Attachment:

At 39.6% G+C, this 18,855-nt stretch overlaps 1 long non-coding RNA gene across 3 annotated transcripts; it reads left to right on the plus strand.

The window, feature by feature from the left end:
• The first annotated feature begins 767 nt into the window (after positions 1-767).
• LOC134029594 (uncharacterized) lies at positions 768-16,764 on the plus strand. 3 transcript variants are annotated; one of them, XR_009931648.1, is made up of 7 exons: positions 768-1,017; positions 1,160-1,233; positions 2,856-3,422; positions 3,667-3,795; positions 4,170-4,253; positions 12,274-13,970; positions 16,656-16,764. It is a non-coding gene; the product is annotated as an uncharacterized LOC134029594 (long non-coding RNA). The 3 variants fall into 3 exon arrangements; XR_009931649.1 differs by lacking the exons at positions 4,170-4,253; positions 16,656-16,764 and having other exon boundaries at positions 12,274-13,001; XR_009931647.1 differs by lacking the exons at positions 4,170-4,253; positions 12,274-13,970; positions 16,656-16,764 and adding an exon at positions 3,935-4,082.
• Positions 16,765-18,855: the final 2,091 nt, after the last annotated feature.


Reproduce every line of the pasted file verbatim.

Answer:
At 39.6% G+C, this 18,855-nt stretch overlaps 1 long non-coding RNA gene across 3 annotated transcripts; it reads left to right on the plus strand.

The window, feature by feature from the left end:
• The first annotated feature begins 767 nt into the window (after positions 1-767).
• LOC134029594 (uncharacterized) lies at positions 768-16,764 on the plus strand. 3 transcript variants are annotated; one of them, XR_009931648.1, is made up of 7 exons: positions 768-1,017; positions 1,160-1,233; positions 2,856-3,422; positions 3,667-3,795; positions 4,170-4,253; positions 12,274-13,970; positions 16,656-16,764. It is a non-coding gene; the product is annotated as an uncharacterized LOC134029594 (long non-coding RNA). The 3 variants fall into 3 exon arrangements; XR_009931649.1 differs by lacking the exons at positions 4,170-4,253; positions 16,656-16,764 and having other exon boundaries at positions 12,274-13,001; XR_009931647.1 differs by lacking the exons at positions 4,170-4,253; positions 12,274-13,970; positions 16,656-16,764 and adding an exon at positions 3,935-4,082.
• Positions 16,765-18,855: the final 2,091 nt, after the last annotated feature.